Can innovation and newsrooms co-exist?

June 10, 2009

Interesting point, and one which is elaborated upon here today.

Some excellent points raised by Scott Porad and although in essence I agree with the thrust of where he’s coming from, it remains true that British newsrooms – particularly for print publications – are still used to control-based management models, where journalists (the human resource) are not valued as highly as the end, printed, product. Do not enter expecting to see innovation.

Six things I have learned in my newsroom years, which would have been useful to know upon entering the newspaper and magazine print industry more than a decade ago, include:

1. You do not need to think too much, just report on what you’re told to report

2. Your news editor is likely to be looking for the next opportunity, so don’t expect any real mentoring

3. Protect your sources and portfolio – you’re only as good as your last story, after all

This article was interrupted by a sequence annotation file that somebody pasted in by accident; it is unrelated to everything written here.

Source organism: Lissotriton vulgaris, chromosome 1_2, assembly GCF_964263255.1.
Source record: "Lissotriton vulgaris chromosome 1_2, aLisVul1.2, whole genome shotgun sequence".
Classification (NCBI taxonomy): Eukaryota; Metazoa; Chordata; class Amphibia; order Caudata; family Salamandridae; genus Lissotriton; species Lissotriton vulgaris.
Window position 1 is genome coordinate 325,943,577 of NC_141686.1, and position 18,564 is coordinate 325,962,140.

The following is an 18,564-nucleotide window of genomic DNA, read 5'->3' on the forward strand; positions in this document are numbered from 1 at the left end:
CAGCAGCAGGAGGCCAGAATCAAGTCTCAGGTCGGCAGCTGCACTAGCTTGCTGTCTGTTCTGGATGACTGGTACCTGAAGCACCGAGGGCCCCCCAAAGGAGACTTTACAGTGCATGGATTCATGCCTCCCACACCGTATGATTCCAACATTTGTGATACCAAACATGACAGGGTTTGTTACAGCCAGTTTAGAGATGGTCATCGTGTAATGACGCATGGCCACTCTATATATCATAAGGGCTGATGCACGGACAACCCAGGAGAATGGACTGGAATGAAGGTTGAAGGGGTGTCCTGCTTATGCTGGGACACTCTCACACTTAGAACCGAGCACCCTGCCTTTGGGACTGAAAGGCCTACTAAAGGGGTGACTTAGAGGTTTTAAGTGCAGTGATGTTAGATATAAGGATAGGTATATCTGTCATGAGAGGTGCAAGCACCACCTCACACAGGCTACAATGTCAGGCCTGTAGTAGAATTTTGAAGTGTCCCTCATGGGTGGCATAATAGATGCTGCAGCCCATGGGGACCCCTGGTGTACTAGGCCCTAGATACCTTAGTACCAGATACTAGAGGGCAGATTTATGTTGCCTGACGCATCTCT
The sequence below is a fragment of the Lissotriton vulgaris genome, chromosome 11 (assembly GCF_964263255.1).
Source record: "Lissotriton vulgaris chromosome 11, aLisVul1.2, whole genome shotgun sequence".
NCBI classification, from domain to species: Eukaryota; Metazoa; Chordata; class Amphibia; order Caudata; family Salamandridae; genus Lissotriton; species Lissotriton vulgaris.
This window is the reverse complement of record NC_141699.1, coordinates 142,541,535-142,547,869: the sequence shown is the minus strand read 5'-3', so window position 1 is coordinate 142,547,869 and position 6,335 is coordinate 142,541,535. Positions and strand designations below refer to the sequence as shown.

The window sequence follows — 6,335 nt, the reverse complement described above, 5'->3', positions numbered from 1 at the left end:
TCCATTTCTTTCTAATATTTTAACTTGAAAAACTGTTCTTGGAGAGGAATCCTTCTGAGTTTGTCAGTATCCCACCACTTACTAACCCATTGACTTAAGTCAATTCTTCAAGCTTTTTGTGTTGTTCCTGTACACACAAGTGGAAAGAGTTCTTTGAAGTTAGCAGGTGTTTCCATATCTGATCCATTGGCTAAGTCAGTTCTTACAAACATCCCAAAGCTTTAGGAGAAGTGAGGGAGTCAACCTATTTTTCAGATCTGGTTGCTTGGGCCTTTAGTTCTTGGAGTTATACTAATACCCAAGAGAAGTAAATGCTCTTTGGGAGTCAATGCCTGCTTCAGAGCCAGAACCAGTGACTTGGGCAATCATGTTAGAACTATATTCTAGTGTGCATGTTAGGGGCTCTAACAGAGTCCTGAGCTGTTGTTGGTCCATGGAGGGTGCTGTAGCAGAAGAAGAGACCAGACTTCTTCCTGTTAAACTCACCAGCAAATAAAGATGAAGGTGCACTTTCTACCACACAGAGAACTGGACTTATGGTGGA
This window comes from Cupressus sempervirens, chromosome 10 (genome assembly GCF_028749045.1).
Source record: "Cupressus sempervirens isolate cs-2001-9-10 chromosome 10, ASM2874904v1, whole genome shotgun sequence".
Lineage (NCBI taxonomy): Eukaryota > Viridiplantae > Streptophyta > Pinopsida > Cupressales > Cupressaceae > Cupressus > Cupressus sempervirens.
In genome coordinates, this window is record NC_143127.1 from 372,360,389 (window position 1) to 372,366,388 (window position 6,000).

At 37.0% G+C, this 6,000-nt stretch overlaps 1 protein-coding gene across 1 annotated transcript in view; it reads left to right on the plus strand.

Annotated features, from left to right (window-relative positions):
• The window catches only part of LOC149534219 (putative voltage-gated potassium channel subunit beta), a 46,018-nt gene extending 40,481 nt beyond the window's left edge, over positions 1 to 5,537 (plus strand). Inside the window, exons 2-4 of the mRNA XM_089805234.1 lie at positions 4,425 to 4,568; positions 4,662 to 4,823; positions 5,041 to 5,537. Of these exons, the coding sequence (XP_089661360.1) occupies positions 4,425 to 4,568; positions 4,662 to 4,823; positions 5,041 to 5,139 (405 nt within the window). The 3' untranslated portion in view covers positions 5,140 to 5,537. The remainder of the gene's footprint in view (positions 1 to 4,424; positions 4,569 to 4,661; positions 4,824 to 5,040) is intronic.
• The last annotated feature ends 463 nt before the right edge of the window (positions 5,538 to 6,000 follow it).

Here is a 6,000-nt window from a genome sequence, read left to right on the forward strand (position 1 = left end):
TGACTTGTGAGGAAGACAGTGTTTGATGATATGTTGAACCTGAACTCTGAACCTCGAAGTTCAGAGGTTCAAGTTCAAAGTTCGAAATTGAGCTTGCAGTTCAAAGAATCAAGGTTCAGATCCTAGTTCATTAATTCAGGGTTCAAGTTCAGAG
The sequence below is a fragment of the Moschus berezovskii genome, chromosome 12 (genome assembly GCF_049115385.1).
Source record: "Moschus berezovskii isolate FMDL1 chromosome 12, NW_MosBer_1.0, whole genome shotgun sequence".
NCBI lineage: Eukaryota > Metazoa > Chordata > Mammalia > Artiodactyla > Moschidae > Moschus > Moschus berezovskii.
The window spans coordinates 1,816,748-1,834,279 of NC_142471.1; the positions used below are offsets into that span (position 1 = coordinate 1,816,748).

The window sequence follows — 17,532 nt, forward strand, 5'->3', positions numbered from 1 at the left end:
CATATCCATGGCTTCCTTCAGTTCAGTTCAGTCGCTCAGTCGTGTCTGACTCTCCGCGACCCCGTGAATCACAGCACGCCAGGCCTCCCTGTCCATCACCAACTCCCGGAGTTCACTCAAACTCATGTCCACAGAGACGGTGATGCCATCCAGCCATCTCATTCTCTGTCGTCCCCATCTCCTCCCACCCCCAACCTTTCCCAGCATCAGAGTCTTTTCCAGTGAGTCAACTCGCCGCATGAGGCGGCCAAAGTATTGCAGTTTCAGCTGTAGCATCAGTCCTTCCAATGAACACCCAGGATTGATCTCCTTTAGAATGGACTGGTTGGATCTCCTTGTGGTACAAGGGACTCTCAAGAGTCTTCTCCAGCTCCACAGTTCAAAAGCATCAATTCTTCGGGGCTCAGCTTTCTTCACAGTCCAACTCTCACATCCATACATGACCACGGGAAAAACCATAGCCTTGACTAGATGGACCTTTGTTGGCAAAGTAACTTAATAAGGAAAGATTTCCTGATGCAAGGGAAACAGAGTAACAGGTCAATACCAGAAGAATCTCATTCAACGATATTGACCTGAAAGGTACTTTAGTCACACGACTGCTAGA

4. Sometimes it is better to be happy rather than right – silence is a valuable asset to retain in meetings

5. Most print publishing organisations are managed by the number-crunchers, not those who understand the News

6. Never believe the lie that there are 10 journalists queueing up to take your job – even in a recession. It’s crap.

I believe, far from the current economic downturn being disastrous for British journalism, it is actually a blessing: it is forcing management to re-evaluate their outdated, outworn business models, forcing journalists to engage with the digital age and seek alternative online portals to launch online careers, and shifting audiences are forcing senior editorial staff to consider the possibility that maybe – just maybe – newspapers might not be the last bastion of journalism after all. Shock, horror.

Great post from Porad. Would be interesting to see some newsroom journos considering innovation within their approach.


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